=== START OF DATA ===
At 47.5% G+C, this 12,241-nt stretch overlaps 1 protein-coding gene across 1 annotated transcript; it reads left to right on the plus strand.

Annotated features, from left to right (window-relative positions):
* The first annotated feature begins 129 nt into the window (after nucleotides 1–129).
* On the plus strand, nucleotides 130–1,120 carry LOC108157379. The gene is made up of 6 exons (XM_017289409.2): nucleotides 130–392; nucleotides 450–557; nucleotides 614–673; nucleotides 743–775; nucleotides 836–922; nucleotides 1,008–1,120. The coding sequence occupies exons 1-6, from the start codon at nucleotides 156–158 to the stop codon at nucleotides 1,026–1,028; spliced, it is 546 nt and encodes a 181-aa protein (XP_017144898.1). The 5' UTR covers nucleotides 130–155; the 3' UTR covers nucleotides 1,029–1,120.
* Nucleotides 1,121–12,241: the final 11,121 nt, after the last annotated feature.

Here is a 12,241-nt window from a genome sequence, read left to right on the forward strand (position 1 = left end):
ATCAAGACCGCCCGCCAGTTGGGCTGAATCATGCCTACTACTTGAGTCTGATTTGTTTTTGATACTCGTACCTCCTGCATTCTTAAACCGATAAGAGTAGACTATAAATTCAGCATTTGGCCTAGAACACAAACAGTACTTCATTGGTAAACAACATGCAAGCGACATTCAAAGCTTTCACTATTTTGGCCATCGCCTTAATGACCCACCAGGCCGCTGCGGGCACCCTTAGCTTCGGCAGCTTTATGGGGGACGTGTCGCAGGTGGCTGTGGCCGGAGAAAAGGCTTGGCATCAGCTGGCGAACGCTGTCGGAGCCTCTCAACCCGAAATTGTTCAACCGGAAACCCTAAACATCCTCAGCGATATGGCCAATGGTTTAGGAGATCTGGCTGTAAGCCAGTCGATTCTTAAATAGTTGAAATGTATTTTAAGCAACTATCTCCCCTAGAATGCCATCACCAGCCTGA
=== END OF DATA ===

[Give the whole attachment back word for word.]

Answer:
At 47.5% G+C, this 12,241-nt stretch overlaps 1 protein-coding gene across 1 annotated transcript; it reads left to right on the plus strand.

Annotated features, from left to right (window-relative positions):
* The first annotated feature begins 129 nt into the window (after nucleotides 1–129).
* On the plus strand, nucleotides 130–1,120 carry LOC108157379. The gene is made up of 6 exons (XM_017289409.2): nucleotides 130–392; nucleotides 450–557; nucleotides 614–673; nucleotides 743–775; nucleotides 836–922; nucleotides 1,008–1,120. The coding sequence occupies exons 1-6, from the start codon at nucleotides 156–158 to the stop codon at nucleotides 1,026–1,028; spliced, it is 546 nt and encodes a 181-aa protein (XP_017144898.1). The 5' UTR covers nucleotides 130–155; the 3' UTR covers nucleotides 1,029–1,120.
* Nucleotides 1,121–12,241: the final 11,121 nt, after the last annotated feature.

Here is a 12,241-nt window from a genome sequence, read left to right on the forward strand (position 1 = left end):
ATCAAGACCGCCCGCCAGTTGGGCTGAATCATGCCTACTACTTGAGTCTGATTTGTTTTTGATACTCGTACCTCCTGCATTCTTAAACCGATAAGAGTAGACTATAAATTCAGCATTTGGCCTAGAACACAAACAGTACTTCATTGGTAAACAACATGCAAGCGACATTCAAAGCTTTCACTATTTTGGCCATCGCCTTAATGACCCACCAGGCCGCTGCGGGCACCCTTAGCTTCGGCAGCTTTATGGGGGACGTGTCGCAGGTGGCTGTGGCCGGAGAAAAGGCTTGGCATCAGCTGGCGAACGCTGTCGGAGCCTCTCAACCCGAAATTGTTCAACCGGAAACCCTAAACATCCTCAGCGATATGGCCAATGGTTTAGGAGATCTGGCTGTAAGCCAGTCGATTCTTAAATAGTTGAAATGTATTTTAAGCAACTATCTCCCCTAGAATGCCATCACCAGCCTGA